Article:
Mosaic pavement,...Are its edges tarsellated, tessellated or tassellated?
Here is what Albert Mackey, noted American Masonic historian and scholar had to say about our Mosaic flooring, in which he defines the difference between "tarsel", "tessel" and "tassel".
...from Mackey's Revised Encyclopedia of Freemasonry, 1929:
Mosaic work consists properly of many little stones of different colors united together in patterns to imitate a painting. It was much practiced among the Romans, who called it museum, whence the Italians get their musaico, the French their mosaique, and we our mosaics. The idea that the work is derived from the fact that Moses used a pavement of colored stones in the tabernacle has been long since exploded by etymologists.
Simon-Sez: An etymologist studies the history of words. Back to Dr. Mackey.
The Masonic tradition is that the floor of the Temple of Solomon was decorated with a mosaic pavement of black and white stones. There is no historical evidence to substantiate this statement. Samuel Lee, however, in his diagram of the Temple, represents not only the floors of the building, but of all the outer courts, as covered with such a pavement.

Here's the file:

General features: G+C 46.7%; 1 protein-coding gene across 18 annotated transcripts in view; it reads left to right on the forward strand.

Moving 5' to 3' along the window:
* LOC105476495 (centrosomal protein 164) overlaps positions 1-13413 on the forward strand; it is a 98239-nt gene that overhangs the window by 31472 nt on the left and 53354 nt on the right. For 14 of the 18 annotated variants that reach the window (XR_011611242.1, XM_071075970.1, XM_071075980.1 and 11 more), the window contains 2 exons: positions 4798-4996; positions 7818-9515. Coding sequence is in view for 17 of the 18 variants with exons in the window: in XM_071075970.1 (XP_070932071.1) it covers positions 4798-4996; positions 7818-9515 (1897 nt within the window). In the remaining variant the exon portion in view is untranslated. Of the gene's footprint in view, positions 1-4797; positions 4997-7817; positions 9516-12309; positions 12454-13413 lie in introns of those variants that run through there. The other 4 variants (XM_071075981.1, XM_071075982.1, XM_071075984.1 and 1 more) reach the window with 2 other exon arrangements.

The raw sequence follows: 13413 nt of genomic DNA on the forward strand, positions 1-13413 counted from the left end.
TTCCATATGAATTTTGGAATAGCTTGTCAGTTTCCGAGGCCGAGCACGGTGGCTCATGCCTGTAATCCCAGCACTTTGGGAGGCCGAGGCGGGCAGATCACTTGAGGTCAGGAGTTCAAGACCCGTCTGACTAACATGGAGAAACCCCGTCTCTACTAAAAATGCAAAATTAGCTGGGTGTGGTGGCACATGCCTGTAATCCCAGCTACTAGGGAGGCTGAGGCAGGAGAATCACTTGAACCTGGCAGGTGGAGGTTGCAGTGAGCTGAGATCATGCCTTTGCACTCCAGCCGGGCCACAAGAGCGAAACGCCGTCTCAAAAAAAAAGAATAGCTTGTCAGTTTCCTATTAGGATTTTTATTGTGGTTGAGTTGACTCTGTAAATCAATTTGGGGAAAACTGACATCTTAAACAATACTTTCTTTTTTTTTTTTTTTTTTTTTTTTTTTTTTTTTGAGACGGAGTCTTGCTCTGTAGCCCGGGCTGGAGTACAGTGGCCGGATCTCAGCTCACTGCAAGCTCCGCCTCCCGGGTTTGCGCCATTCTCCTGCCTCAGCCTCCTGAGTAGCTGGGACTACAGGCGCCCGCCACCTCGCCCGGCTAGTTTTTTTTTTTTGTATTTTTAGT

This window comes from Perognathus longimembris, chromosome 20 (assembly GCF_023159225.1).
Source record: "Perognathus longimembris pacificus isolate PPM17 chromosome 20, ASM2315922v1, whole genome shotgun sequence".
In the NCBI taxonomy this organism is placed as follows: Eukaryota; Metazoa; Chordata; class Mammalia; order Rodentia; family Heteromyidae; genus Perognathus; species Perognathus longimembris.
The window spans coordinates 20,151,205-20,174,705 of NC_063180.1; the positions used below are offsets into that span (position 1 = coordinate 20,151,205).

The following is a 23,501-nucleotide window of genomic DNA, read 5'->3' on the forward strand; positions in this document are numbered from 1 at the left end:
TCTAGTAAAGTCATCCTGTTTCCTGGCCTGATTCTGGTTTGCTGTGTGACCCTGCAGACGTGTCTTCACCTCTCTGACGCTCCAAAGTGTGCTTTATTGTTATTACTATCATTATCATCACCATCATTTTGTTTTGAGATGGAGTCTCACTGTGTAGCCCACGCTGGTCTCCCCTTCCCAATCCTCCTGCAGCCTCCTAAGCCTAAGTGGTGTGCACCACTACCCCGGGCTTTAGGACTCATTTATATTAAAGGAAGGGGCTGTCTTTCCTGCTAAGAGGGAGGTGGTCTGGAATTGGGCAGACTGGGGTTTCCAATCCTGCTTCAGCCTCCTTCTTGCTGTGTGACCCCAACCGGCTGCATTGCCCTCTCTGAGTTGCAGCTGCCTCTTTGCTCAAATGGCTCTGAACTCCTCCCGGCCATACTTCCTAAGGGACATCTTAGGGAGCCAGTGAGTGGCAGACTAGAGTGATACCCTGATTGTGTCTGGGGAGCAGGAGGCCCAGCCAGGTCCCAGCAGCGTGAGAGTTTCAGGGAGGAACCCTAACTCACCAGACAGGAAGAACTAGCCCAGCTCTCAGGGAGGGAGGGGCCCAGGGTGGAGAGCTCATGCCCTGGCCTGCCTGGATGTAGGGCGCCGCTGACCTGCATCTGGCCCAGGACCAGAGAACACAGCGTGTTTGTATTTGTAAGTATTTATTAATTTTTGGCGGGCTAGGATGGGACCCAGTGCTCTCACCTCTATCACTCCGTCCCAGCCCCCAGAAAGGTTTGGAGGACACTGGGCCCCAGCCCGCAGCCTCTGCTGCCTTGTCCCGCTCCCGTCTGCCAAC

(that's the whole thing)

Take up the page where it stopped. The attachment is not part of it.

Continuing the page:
The Masonic idea was perhaps first suggested by this passage in the Gospel of Saint John xix, 13, "When Pilate, therefore, heard that saying, he brought Jesus forth, and sat down in the judgment-seat in a place that is called the Pavement, but in the Hebrew, Gabbatha." The word here translated Pavement is in the original Lithostroton, the very word used by Pliny to denote a mosaic pavement.
The Greek word, as well as its Latin equivalent is used to denote a pavement formed of ornamental stones of various colors, precisely what is meant by a Mosaic Pavement. There was, therefore, a part of the Temple which was decorated with a mosaic pavement. The Talmud informs us that there was such a pavement in the Conclave where the Grand Sanhedrin held its sessions.
By a little torsion of historical accuracy, the Freemasons have asserted that the ground floor of the Temple was a mosaic pavement, and hence as the Lodge is a representation of the Temple, that the floor of the Lodge should also be of the same pattern. The mosaic pavement is an old symbol of the Order.